saltwater fly fishing magazineSight fishing in saltwater is difficult, especially on the fly.  By the time you see a fish you are against the clock. It is rare to get numerous shots at a fish so you must make the first one count. There are many common mistakes that arecan happen with this scenario. We want to help but we also wanted to keep it simple so below you will find three tips that outline how to avoid these mistakes and an alternative for what to do instead. The trick is remembering them when the heat is on.

There is so much that goes into casting a fly rod, from how you grip the rod, to the timing of your haul. This blog is breaking down casting and focusing on one aspect of a cast. Similar to our last blog, How to Grip a Fly Rod.

1) Limit yourself to no more than three back casts.

Don’t waste time showing of your beautiful cast, just deliver the fly. Depending on what line you are throwing, the shooting head will be the first 30-50 feet of your fly line. The further the shooting head gets away the easier it is to lose line speed. Once you lose line speed you can pretty much kiss your cast goodbye. Ideally by your third back cast you will be to the end of your shooting head, or a few feet past it, and you can deliver your final cast. If done right, you will be able to throw the line further on the third forward cast than on the fourth or fifth. This is because once there is too much line out, the line will slow down.  This loss of line speed will not allow the line to shoot. The other reason to limit your back cast is because of time. You only have about 30 seconds in most cases to present your fly.  Fish are so unpredictable, so it would be optimal to present your fly to the fish before it leaves the flat.

GT (giant trevally)2) Haul! Right off the bat

So you are sitting on the bow of the boat, not much is happening and someone yells TARPON. You start waving your rod around in a frenzy trying to get your cast started with probably very little success. If you have never made this mistake I admire you, because we have done this. To prevent a situation like this keep around 9 feet ( the length of a typical fly rod) or more of your fly line out. This allows you to keep your fly wet and ready and your shooting head locked and loaded.  It might also be a good idea to hold your fly with your index finger and thumb by the hook (“Keys style”) so your line can yank it out of your hand and minimize noise and potential for tangle.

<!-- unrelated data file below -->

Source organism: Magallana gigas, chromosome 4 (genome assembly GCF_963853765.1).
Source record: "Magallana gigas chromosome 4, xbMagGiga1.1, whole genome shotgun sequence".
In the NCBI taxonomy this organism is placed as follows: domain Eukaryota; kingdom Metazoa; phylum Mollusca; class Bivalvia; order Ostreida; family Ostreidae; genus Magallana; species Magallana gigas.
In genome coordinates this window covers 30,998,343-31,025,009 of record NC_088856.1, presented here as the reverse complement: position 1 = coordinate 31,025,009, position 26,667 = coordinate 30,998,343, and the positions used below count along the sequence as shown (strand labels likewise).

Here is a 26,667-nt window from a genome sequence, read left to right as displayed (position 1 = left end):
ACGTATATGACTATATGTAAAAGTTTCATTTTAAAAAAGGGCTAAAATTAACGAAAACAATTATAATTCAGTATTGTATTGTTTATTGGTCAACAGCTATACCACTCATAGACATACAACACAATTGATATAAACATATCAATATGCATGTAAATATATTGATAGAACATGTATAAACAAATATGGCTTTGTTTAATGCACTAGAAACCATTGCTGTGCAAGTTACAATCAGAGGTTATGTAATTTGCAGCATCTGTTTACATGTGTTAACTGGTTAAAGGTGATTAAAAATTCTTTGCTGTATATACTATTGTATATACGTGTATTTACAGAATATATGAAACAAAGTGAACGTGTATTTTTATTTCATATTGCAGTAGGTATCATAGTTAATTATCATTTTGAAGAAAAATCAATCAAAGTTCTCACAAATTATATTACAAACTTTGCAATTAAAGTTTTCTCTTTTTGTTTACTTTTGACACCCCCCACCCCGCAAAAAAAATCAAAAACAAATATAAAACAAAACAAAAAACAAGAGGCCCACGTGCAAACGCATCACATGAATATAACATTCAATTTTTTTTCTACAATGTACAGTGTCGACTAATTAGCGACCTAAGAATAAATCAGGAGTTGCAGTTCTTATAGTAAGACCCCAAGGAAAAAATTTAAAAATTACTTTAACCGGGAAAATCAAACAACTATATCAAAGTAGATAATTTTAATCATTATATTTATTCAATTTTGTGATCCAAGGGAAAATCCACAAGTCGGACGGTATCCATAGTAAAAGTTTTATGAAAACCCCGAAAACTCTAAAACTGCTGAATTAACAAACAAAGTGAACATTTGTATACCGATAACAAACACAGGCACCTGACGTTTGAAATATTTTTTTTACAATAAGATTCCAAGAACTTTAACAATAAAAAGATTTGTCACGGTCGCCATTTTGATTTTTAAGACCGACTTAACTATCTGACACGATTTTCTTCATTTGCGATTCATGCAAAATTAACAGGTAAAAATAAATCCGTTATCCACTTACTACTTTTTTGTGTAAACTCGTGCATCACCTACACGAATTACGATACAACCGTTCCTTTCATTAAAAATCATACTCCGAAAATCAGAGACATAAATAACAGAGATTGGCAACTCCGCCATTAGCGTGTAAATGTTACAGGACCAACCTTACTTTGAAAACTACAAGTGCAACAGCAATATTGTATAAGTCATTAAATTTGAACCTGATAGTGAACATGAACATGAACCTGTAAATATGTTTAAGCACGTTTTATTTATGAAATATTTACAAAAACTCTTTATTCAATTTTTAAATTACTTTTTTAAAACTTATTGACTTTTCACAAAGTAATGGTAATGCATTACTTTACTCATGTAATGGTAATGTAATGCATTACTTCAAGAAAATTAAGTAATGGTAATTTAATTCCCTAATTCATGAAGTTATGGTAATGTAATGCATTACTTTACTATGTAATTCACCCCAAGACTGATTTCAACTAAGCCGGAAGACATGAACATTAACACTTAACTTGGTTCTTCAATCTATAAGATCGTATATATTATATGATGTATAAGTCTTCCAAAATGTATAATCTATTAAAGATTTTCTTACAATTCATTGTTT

When you hear someone say “fish” you now have an adequate amount of line out to start your three casts. Think of your cast as a power bank. The more energy that you put into your cast on the first haul, the more energy you will have on the final one. So haul like your life depends on it right away without forgetting your form and technique. Generating line speed will pay off a few seconds later.

tarpon on the fly - fly fishing for tarpon3) Last minute prep

Your final back cast can be more important than the final forward one. Hauling the fly line loads the rod and generates speed for the next cast. So give everything you’ve got into the second to last cast. This will load the rod and allow it to shoot line forward towards the fish. As well as your haul, allow for a fair amount of line to shoot behind you to help load the rod. The fly will then rocket forward faster than any 10 second car in the Fast and the Furious.


As you have probably heard a million times, casting is all in the prep work. Practice time in the driveway means more fish landed, well at least jumped in the future. When you are practicing, practice these techniques without forgetting the basics, grip, body posture, your elbow, etc. Hold your fly line and pretend you see a fish. My dog will often chase and bite yarn on the end of a fly line, so I will practice by throwing a ball of yarn at him (no hook obviously). Three back casts, putting maximum effort into the first and last back cast. Then retrieving the fly, trying to get my dog to follow it. I think Vince Lombardi said this, but practice does not make perfect, perfect practice makes perfect.

Tight lines ya’ll